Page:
There are certain aspects of BattleTanx’ execution that enhance the fun quotient,of course. The power-up list, for instance, is chalk full of weapons that could easily find spots on any list of awesome armaments. Automated gun drones? Check. Lasers? Check? A freaking nuke? Check! Checkity! Check! Check! Check! Add in the fact that the majority of the buildings in each level are destructible and you’re literally given everything you need to not just destroy your enemies but also the environment around you as well. I really can’t understate just how much that adds to the experience. Granted, the destructible environments in BattleTanx are primitive by today’s standards. Even so, there is nothing quite so satisfying as dying, respawning, and then surveying the city you’ve lain to waste as you work your way back to the front.
None of this is to say it’s perfect. Throughout the entire game you’ll only encounter all of four different enemy types (3 tanks plus turrets of varying sizes). Likewise, even though I loved how straightforward the whole experience was, there were still moments where I might have enjoyed an objective besides “Capture (Insert Number) Queen Lords” or “Fight to the End of (Insert Location).” I’d say that the game only being a few hours long keeps these from becoming too repetitious, but that in itself is something some would likely see as a flaw. Personally, I like the occasional game that I can beat during a weekend’s worth of my daughter’s nap times. Even I have to admit, however, that the credits start rolling a bit to soon. The game successfully makes up for it with some really enjoyable multiplayer modes that can be played solo against the AI, but I can still picture the campaign’s brevity being a downer for some.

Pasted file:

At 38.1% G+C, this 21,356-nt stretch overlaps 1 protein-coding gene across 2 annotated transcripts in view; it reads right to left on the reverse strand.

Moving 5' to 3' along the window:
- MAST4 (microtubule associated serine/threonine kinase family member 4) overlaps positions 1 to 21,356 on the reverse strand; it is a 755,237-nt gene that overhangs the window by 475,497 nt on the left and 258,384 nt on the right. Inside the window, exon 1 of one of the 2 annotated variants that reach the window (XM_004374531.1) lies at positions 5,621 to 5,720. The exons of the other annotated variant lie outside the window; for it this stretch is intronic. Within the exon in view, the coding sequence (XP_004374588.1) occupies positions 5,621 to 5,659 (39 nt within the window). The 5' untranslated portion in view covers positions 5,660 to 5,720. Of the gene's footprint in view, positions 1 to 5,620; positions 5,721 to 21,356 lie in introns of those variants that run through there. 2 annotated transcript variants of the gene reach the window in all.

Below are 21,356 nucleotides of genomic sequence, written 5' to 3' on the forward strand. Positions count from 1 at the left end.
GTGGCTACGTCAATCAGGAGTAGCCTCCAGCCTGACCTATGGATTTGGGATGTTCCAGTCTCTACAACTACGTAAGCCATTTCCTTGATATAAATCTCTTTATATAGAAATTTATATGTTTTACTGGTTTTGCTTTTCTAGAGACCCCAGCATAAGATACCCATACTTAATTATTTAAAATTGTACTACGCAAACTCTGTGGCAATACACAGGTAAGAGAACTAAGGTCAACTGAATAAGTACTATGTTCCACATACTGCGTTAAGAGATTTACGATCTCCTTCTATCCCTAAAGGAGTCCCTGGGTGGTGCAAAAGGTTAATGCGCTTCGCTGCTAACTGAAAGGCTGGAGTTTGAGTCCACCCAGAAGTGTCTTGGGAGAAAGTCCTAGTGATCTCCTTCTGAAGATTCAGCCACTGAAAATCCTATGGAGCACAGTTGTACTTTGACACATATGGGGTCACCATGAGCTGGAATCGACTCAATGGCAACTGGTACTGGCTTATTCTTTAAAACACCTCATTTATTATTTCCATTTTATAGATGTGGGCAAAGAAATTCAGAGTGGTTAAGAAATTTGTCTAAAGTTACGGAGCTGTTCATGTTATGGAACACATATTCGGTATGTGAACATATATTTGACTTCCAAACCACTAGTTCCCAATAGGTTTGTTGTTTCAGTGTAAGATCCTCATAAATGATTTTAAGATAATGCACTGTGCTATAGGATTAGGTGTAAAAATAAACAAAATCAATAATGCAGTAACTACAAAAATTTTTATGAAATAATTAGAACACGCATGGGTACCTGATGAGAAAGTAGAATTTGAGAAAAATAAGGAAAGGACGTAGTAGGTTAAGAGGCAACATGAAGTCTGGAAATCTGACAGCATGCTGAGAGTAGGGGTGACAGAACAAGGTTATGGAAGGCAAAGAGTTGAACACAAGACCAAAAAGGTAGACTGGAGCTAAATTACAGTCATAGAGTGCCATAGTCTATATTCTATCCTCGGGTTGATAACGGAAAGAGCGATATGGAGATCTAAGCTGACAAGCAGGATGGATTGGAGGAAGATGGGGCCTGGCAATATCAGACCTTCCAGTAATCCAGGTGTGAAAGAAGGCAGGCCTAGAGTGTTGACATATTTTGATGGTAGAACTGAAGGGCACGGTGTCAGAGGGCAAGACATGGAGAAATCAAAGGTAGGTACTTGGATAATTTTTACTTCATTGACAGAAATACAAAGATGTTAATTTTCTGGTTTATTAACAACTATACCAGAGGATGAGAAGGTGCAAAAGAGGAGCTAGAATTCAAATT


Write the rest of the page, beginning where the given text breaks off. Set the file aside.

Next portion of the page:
Before wrapping things up, I must add a word about the game’s music which is just flat-out awesome. Its main theme is probably one of the coolest I’ve heard in any game that I’ve ever played. In fact, I’d be legitimately shocked if there was anyone out there with the sheer will to listen to it and not find themselves humming its tune for the next three or four days. The rest of the soundtrack isn’t quite as memorable, but still does a great job of adding this lovable heavy metal chug to the game’s atmosphere. In fact, as much as I love BattleTanx, I’m convinced that it would be a lesser experience if it didn’t have a bunch of digitized guitar riffs and pounding anvils playing constantly in the background.
What you should take from all of this is that BattleTanx is an absolutely solid action game that’s the perfect companion if you’re looking for some simple, stupid fun that you can breeze through in a few hours. It’s not a deep game, but it’s entertaining enough to be worthwhile fifteen years later and memorable enough that you might even find yourself interested in coming back to play it again after the credits roll. If you have an N64, I’d highly recommend it.